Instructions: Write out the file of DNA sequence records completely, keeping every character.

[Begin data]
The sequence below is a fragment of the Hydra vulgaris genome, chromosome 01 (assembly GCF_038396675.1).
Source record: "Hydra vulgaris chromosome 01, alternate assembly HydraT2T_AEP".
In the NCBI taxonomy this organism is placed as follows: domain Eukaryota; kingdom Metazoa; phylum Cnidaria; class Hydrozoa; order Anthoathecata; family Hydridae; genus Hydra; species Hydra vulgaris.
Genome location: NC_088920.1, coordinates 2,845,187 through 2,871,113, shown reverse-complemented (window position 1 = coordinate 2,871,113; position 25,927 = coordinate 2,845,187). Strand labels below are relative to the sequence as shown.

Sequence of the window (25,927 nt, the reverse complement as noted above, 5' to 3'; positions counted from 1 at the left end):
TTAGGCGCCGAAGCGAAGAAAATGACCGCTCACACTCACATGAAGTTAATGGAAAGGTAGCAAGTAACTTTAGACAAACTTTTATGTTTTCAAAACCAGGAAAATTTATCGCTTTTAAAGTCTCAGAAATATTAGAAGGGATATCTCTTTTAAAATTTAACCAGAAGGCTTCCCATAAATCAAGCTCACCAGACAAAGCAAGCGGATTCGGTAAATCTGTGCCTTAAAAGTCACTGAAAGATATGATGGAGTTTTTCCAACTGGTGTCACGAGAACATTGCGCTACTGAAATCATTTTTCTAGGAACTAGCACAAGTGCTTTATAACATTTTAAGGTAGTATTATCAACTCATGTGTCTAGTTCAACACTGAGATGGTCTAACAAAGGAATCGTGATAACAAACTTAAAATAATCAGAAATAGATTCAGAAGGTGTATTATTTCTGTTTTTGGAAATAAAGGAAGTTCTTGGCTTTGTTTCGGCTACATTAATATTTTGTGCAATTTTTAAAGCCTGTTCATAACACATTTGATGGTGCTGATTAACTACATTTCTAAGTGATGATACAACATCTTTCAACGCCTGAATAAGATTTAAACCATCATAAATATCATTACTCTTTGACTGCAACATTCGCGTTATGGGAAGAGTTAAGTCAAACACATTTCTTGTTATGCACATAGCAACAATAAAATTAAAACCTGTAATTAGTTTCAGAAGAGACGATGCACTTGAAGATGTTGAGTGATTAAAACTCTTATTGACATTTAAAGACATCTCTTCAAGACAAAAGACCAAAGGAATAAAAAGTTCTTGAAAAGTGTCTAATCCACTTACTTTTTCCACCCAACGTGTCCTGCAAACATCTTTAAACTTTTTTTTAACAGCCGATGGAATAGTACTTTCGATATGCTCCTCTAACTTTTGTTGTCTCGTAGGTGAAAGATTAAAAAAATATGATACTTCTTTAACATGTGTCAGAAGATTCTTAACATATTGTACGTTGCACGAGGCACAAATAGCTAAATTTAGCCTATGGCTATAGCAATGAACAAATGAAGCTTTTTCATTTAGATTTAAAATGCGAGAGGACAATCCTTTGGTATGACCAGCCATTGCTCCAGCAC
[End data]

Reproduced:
The sequence below is a fragment of the Hydra vulgaris genome, chromosome 01 (assembly GCF_038396675.1).
Source record: "Hydra vulgaris chromosome 01, alternate assembly HydraT2T_AEP".
In the NCBI taxonomy this organism is placed as follows: domain Eukaryota; kingdom Metazoa; phylum Cnidaria; class Hydrozoa; order Anthoathecata; family Hydridae; genus Hydra; species Hydra vulgaris.
Genome location: NC_088920.1, coordinates 2,845,187 through 2,871,113, shown reverse-complemented (window position 1 = coordinate 2,871,113; position 25,927 = coordinate 2,845,187). Strand labels below are relative to the sequence as shown.

Sequence of the window (25,927 nt, the reverse complement as noted above, 5' to 3'; positions counted from 1 at the left end):
TTAGGCGCCGAAGCGAAGAAAATGACCGCTCACACTCACATGAAGTTAATGGAAAGGTAGCAAGTAACTTTAGACAAACTTTTATGTTTTCAAAACCAGGAAAATTTATCGCTTTTAAAGTCTCAGAAATATTAGAAGGGATATCTCTTTTAAAATTTAACCAGAAGGCTTCCCATAAATCAAGCTCACCAGACAAAGCAAGCGGATTCGGTAAATCTGTGCCTTAAAAGTCACTGAAAGATATGATGGAGTTTTTCCAACTGGTGTCACGAGAACATTGCGCTACTGAAATCATTTTTCTAGGAACTAGCACAAGTGCTTTATAACATTTTAAGGTAGTATTATCAACTCATGTGTCTAGTTCAACACTGAGATGGTCTAACAAAGGAATCGTGATAACAAACTTAAAATAATCAGAAATAGATTCAGAAGGTGTATTATTTCTGTTTTTGGAAATAAAGGAAGTTCTTGGCTTTGTTTCGGCTACATTAATATTTTGTGCAATTTTTAAAGCCTGTTCATAACACATTTGATGGTGCTGATTAACTACATTTCTAAGTGATGATACAACATCTTTCAACGCCTGAATAAGATTTAAACCATCATAAATATCATTACTCTTTGACTGCAACATTCGCGTTATGGGAAGAGTTAAGTCAAACACATTTCTTGTTATGCACATAGCAACAATAAAATTAAAACCTGTAATTAGTTTCAGAAGAGACGATGCACTTGAAGATGTTGAGTGATTAAAACTCTTATTGACATTTAAAGACATCTCTTCAAGACAAAAGACCAAAGGAATAAAAAGTTCTTGAAAAGTGTCTAATCCACTTACTTTTTCCACCCAACGTGTCCTGCAAACATCTTTAAACTTTTTTTTAACAGCCGATGGAATAGTACTTTCGATATGCTCCTCTAACTTTTGTTGTCTCGTAGGTGAAAGATTAAAAAAATATGATACTTCTTTAACATGTGTCAGAAGATTCTTAACATATTGTACGTTGCACGAGGCACAAATAGCTAAATTTAGCCTATGGCTATAGCAATGAACAAATGAAGCTTTTTCATTTAGATTTAAAATGCGAGAGGACAATCCTTTGGTATGACCAGCCATTGCTCCAGCAC